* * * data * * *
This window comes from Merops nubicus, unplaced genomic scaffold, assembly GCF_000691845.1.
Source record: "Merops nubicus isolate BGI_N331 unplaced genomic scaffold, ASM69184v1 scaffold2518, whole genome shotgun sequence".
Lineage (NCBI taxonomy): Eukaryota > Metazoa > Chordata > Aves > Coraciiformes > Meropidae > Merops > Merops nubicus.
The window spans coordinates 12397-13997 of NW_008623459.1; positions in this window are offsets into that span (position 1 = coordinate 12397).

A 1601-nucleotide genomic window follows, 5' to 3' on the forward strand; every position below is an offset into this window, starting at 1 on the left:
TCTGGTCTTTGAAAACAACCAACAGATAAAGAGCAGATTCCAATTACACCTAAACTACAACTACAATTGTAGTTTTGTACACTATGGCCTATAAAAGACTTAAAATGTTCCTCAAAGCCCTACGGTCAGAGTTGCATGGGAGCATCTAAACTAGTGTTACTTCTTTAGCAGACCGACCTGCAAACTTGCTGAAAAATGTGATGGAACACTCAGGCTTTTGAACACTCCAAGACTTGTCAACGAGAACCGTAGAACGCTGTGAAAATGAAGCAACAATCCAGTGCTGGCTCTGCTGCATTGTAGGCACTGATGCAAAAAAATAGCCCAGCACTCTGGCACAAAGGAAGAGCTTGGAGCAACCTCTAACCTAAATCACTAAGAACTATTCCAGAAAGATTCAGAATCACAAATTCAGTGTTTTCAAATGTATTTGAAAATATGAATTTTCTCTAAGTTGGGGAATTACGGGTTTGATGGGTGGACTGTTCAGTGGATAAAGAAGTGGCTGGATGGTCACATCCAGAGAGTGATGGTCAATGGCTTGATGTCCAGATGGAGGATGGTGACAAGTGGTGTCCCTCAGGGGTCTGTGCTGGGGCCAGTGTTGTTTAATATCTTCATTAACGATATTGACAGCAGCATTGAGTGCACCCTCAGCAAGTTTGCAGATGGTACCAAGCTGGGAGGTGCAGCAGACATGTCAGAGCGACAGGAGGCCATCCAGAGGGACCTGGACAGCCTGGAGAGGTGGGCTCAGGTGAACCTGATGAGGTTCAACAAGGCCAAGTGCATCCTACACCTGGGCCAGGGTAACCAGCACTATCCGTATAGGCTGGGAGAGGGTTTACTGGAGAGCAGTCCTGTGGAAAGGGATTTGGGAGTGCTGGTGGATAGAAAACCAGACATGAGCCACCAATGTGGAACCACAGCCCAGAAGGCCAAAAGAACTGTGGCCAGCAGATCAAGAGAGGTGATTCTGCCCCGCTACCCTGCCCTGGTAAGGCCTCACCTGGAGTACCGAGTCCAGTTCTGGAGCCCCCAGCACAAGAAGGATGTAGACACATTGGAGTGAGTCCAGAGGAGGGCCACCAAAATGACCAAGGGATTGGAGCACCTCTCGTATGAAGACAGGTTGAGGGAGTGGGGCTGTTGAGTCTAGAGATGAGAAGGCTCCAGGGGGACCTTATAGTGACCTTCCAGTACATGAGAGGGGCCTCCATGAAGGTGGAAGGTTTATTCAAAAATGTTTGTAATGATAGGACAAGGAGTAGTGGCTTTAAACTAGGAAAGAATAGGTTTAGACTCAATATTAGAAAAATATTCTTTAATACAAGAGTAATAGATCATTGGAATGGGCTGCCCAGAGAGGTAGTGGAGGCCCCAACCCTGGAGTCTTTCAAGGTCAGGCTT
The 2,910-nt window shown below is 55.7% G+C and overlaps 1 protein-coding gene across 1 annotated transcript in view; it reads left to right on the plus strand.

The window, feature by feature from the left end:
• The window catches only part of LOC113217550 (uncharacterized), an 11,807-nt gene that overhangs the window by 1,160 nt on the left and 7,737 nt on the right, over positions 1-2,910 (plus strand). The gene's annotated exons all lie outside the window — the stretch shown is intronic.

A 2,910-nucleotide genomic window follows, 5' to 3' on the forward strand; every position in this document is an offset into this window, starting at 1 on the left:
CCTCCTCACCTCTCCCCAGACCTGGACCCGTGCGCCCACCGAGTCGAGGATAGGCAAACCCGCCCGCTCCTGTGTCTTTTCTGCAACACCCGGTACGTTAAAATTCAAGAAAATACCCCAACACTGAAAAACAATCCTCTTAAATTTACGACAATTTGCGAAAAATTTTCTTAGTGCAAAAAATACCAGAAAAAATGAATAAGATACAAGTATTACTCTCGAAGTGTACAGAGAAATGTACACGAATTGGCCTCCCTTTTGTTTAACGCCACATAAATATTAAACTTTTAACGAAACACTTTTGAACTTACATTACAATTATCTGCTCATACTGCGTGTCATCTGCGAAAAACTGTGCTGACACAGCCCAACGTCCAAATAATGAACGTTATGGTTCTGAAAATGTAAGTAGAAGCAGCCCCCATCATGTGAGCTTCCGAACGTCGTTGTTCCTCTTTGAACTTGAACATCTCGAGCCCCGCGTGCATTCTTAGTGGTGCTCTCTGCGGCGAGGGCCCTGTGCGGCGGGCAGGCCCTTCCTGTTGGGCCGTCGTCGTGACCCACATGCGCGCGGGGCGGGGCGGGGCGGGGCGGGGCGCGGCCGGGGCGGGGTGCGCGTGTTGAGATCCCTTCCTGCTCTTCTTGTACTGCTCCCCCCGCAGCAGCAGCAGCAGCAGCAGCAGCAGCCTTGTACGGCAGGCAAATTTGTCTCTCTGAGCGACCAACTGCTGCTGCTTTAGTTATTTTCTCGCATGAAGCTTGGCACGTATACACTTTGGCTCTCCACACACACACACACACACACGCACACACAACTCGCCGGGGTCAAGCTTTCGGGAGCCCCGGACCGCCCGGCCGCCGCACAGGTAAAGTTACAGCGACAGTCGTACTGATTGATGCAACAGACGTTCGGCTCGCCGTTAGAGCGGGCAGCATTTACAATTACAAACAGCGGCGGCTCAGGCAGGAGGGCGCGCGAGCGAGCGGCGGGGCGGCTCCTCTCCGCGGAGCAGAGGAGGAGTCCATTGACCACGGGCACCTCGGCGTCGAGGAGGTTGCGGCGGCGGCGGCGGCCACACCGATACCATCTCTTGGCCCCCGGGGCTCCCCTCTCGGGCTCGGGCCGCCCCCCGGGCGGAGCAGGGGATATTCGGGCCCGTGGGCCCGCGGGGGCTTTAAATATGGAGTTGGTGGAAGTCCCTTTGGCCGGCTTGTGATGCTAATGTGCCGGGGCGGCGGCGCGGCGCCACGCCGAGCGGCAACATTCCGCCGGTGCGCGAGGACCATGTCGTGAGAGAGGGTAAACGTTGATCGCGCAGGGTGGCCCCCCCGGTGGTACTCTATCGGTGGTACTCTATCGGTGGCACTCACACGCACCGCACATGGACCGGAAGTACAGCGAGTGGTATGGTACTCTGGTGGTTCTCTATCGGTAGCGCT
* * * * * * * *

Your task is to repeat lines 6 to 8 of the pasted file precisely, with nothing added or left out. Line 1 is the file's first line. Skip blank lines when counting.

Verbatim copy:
TCTGGTCTTTGAAAACAACCAACAGATAAAGAGCAGATTCCAATTACACCTAAACTACAACTACAATTGTAGTTTTGTACACTATGGCCTATAAAAGACTTAAAATGTTCCTCAAAGCCCTACGGTCAGAGTTGCATGGGAGCATCTAAACTAGTGTTACTTCTTTAGCAGACCGACCTGCAAACTTGCTGAAAAATGTGATGGAACACTCAGGCTTTTGAACACTCCAAGACTTGTCAACGAGAACCGTAGAACGCTGTGAAAATGAAGCAACAATCCAGTGCTGGCTCTGCTGCATTGTAGGCACTGATGCAAAAAAATAGCCCAGCACTCTGGCACAAAGGAAGAGCTTGGAGCAACCTCTAACCTAAATCACTAAGAACTATTCCAGAAAGATTCAGAATCACAAATTCAGTGTTTTCAAATGTATTTGAAAATATGAATTTTCTCTAAGTTGGGGAATTACGGGTTTGATGGGTGGACTGTTCAGTGGATAAAGAAGTGGCTGGATGGTCACATCCAGAGAGTGATGGTCAATGGCTTGATGTCCAGATGGAGGATGGTGACAAGTGGTGTCCCTCAGGGGTCTGTGCTGGGGCCAGTGTTGTTTAATATCTTCATTAACGATATTGACAGCAGCATTGAGTGCACCCTCAGCAAGTTTGCAGATGGTACCAAGCTGGGAGGTGCAGCAGACATGTCAGAGCGACAGGAGGCCATCCAGAGGGACCTGGACAGCCTGGAGAGGTGGGCTCAGGTGAACCTGATGAGGTTCAACAAGGCCAAGTGCATCCTACACCTGGGCCAGGGTAACCAGCACTATCCGTATAGGCTGGGAGAGGGTTTACTGGAGAGCAGTCCTGTGGAAAGGGATTTGGGAGTGCTGGTGGATAGAAAACCAGACATGAGCCACCAATGTGGAACCACAGCCCAGAAGGCCAAAAGAACTGTGGCCAGCAGATCAAGAGAGGTGATTCTGCCCCGCTACCCTGCCCTGGTAAGGCCTCACCTGGAGTACCGAGTCCAGTTCTGGAGCCCCCAGCACAAGAAGGATGTAGACACATTGGAGTGAGTCCAGAGGAGGGCCACCAAAATGACCAAGGGATTGGAGCACCTCTCGTATGAAGACAGGTTGAGGGAGTGGGGCTGTTGAGTCTAGAGATGAGAAGGCTCCAGGGGGACCTTATAGTGACCTTCCAGTACATGAGAGGGGCCTCCATGAAGGTGGAAGGTTTATTCAAAAATGTTTGTAATGATAGGACAAGGAGTAGTGGCTTTAAACTAGGAAAGAATAGGTTTAGACTCAATATTAGAAAAATATTCTTTAATACAAGAGTAATAGATCATTGGAATGGGCTGCCCAGAGAGGTAGTGGAGGCCCCAACCCTGGAGTCTTTCAAGGTCAGGCTT
The 2,910-nt window shown below is 55.7% G+C and overlaps 1 protein-coding gene across 1 annotated transcript in view; it reads left to right on the plus strand.

The window, feature by feature from the left end: